Thursday, 10 November 2011

Vismig nears its end for another year - Report on Thrush Numbers

I have been out earlier, but it was heavy rain, so gave that up after one hour and came home, and went out again around the 0830hrs mark, this time going up on the other side of Hutton Roof at Dalton Crags. By then it had stopped raining, but really dull, dark and dismal to the sides making visability very local. A sort of ghostly quiet sky, with nothing happening whatsoever. The only birds to record, where large groups of Blackbirds, and also a party of about 10 Redwing feeding up and resting in Dalton Crags.

Well I suppose its that time of the year once again, and for me it’s the winding down period. In regards to Thrushes, I’ve always considered that if the birds are not in by bonfire night, then that’s it, and that’s always rang true now for many years. I wonder if this year will be the same or are there going to be little burst every now and again of fresh arrivals.

Certainly this year, we have had it so mild, with only one night of substantial frost to call. Has it been a similar weather pattern over in the Baltics or the Scandinavia’s, Could this mild weather have prevented birds from coming over here. If the weather is still mildish over there and there is still plenty of food, why would they bother to come over here, YET.

This year in particular was very strange, first of all I had both Redwing and Fieldfare arrive on the same day eg: Tuesday October 11th 2011 – a party of 9 which consisted of 5 Fieldfare and 4 Redwing. As a rule the bulk of the Fieldfare are recorded in most cases to be about 10 days later than the Redwing.

Normally I would get the bulk of the Redwing “main push” on or around the 16th October, and the bulk of the Fieldfare “main push” on or around the 26th October. This year, especially in the case of the Fieldfare, they started to come in so early as shown in the example, and it was even more strange to record such a early “push” day with this species, eg: (Friday October 14th 2011 and good but reduced counts for the follow up two days also).

I’ve also thought that when Thrushes are on their first major push, which this year was on Friday October 14th 2011 (Fieldfares only). That if the bulk don’t arrive or are not on their way during the same time of that initial push (eg: that day and the following 2 days), then I am of the opinion, we are not going to get them.

I am now beginning to think that this year we have probably missed observing them. For me the reasons we have missed them, is through them over flying us at very high altitude. I am sure that this is very common every year, and more so in weather favourable years than others, and as such some years you will get good records and other years poorer records. Possibly this year was a good favourable weather situation for the birds in mid October and they were able to pursue their migrations at such high altitude leaving us with a much poorer records year.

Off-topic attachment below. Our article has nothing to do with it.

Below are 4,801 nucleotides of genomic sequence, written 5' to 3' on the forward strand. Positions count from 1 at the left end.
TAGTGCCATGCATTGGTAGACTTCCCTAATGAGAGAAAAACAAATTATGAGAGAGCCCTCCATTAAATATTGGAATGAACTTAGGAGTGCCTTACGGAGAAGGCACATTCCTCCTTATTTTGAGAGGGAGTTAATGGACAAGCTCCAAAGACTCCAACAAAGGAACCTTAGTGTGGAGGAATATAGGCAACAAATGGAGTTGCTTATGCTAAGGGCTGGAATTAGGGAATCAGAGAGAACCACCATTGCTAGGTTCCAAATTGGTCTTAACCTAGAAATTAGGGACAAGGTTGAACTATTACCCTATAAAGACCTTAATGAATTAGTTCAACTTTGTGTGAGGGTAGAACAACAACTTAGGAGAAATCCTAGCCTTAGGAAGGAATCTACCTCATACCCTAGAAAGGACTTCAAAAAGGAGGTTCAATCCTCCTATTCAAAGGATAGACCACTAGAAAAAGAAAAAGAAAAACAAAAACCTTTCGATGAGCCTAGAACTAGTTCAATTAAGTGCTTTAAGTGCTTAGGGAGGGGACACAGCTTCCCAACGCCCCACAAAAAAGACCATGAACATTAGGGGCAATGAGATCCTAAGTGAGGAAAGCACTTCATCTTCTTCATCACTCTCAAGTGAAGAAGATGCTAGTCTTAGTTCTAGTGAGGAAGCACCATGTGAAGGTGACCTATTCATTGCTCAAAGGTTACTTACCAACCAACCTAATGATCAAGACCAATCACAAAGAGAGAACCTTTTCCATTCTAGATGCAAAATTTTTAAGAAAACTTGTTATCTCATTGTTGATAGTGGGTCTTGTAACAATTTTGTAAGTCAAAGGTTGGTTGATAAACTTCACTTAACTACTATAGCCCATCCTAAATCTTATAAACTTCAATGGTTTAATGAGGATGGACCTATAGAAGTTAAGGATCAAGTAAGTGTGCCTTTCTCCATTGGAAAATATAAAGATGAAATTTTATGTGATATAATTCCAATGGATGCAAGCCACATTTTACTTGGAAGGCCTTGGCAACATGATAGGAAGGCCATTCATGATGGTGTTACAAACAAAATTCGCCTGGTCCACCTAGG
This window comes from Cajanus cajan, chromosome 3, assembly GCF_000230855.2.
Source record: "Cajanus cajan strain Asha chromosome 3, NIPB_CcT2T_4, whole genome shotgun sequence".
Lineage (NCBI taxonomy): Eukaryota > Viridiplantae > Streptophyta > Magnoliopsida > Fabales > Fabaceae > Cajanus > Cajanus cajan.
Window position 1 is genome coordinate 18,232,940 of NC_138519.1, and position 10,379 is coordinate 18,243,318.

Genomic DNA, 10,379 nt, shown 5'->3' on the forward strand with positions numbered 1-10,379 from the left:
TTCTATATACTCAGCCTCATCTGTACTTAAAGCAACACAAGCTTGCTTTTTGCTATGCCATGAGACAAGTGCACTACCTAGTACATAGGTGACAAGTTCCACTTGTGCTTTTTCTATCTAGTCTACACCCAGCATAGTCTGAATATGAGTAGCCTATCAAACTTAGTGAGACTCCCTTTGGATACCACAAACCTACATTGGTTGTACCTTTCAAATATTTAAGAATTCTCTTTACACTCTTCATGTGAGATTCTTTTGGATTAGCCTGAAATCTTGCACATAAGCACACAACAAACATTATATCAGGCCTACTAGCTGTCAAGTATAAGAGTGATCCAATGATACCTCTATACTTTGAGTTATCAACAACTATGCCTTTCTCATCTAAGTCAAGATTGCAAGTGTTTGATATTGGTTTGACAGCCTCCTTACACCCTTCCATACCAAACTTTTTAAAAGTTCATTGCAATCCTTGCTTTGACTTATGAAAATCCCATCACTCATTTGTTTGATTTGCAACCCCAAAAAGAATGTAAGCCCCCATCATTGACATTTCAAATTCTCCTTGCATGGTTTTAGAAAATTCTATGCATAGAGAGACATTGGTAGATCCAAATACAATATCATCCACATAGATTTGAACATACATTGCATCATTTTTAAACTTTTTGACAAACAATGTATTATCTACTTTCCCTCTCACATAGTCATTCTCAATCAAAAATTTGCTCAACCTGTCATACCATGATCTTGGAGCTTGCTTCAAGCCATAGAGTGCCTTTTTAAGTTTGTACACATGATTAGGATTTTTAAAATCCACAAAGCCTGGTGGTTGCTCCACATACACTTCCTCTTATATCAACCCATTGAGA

I have in the passed experienced on no less than three separate annual occasions that the weather conditions have been so good for the birds, that they are flying at high altitudes, and when checking out with my binoculars, a party already high at cloud base, have then noticed, yet another party resembling just ever so small black dots, going through at a far greater high altitude than the first party. And if you hadn’t been lucky enough at that time to have been checking the first party with your binoculars, then I’m afraid you would have missed them (Quite easily). When this is the case, I think it could be well possible that we get lower counts than we probably expected. Yet even in these “bird favourable weather” conditions, we do get birds also at lower and mid altitudes as well.

Also, I suppose another possibility in regards to a shortage of thrushes could be that although the onset of the migration had started off OK with good weather during the earlier crossing, and then the weather turned to more unfavourable conditions, that the follow up birds, may decide to not bother with their intended North Sea crossing, and instead head South down the mainland.

Yesterdays belated vismig report:

Visible Bird Migration – Wednesday November 9th 2011.Hutton Roof, Cumbria.
0700hrs – 0900hrs
Wind: E 5mph
Movement: South unless stated.

Redwing: 77 (11W 66E)
Fieldfare: 56 (25SW 31SE)
Blackbird: 1 W
Mistle Thrush: 1 E
Alba Wagtail: 1
Chaffinch: 88 (E & W)
Goldfinch: 3 E
Siskin: 2 E
Greenfinch: 6 E & W

Also could hear Golden Plover but not seen.